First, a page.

Print this Page

Guidelines – Ceased Publication

Ceased Publication:

Electric Velocipede has ceased publication. Issue #27 was its last issue. This page exists for historical purposes only.

Process for Submissions:

We have the good fortune to use Neil Clarke’s (of Clarkesworld Magazine) submission engine. Now, instead of e-mailing a story to us, you can go to the new Submissions Page and submit your story there. You’ll also be able to log in to the system and check the status of your story. See the end of this page for more detail.

Fiction & Poetry:

We look at short stories/novelettes/novellas up to 40,000 words in length. We will not look at anything longer than 40,000 words, no exceptions. We prefer stories in the 5,000 – 8,000 word range. There is a good possibility that novellas will get broken across two or more issues.

Do not submit more than one story at a time. The new submission engine (see more below) will not allow you to have more than one open submission in the system at one time. Also, please do not use alternate emails to thwart the one week wait before sending in a subsequent submission. That will result in you getting banned.

Similarly, where poetry is concerned, we will not accept anything longer than 100 lines. Most poems (other than haikus) that are published in Electric Velocipede tend to run around 15 or 20 lines.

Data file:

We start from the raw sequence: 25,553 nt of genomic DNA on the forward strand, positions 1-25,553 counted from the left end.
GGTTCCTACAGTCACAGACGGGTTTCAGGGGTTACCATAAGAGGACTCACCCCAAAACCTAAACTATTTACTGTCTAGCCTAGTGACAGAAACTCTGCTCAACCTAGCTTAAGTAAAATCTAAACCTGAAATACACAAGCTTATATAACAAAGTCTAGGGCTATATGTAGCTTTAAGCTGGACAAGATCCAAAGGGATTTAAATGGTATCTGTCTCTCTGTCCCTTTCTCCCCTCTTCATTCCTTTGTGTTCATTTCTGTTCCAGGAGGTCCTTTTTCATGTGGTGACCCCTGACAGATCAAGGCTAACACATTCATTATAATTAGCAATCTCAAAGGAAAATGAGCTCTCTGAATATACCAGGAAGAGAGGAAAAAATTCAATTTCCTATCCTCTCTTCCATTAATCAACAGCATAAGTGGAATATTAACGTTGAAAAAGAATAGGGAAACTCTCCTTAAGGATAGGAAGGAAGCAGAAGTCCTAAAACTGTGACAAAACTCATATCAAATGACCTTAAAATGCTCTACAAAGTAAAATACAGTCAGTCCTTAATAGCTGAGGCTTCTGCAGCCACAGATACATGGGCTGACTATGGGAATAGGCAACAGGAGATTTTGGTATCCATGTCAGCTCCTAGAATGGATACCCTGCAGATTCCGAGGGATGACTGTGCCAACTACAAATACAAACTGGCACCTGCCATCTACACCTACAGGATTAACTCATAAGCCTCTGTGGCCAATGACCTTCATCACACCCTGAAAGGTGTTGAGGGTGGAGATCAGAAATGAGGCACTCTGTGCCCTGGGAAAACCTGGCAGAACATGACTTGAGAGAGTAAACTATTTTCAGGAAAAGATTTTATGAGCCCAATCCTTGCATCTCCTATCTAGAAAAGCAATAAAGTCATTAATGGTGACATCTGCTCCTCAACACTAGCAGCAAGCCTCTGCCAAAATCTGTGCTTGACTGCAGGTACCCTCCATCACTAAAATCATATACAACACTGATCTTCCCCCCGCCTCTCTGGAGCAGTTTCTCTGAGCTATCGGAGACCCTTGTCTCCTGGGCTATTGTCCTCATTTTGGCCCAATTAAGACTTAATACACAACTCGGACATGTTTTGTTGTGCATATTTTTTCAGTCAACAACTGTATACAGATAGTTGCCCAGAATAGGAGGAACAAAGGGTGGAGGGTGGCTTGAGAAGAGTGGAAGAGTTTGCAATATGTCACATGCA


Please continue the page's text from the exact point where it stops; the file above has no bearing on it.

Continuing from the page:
Please do not send me more than five poems at one time. With the new engine, you will have to send them in a single document instead as individually. When I get ten or twelve (or more) poems from one person at one time, it tends to numb me to their style. I can’t see too much from you all at once. Wait for my response to see if you’re on the right track.

We want to see something different. We want to see something unusual. We want to see stories that are a little weird. If you’ve read the zine, you know what that means. If you recognize the names of the people in the zine, you’ll probably have an idea of what we want. Science fiction is fine; we just don’t care for hardcore nuts and bolts. Fantasy is fine; we’re just not all that comfortable with elves, dwarves, unicorns, etc. Cross-genre is more than fine, and weird is just about perfect.

Things published in Electric Velocipede tend to ride the slippery middle between genre and literary. Too literary for genre magazines, too genre for lit magazines. Just right for us.

We are not looking for horror.

Here are a some names you can keep in mind while trying to decide what to send: Kelly Link, Hal Duncan, Kij Johnson, Jeff VanderMeer, Theodora Goss, Jeffrey Ford, Margo Lanagan, China Mieville, and Kage Baker.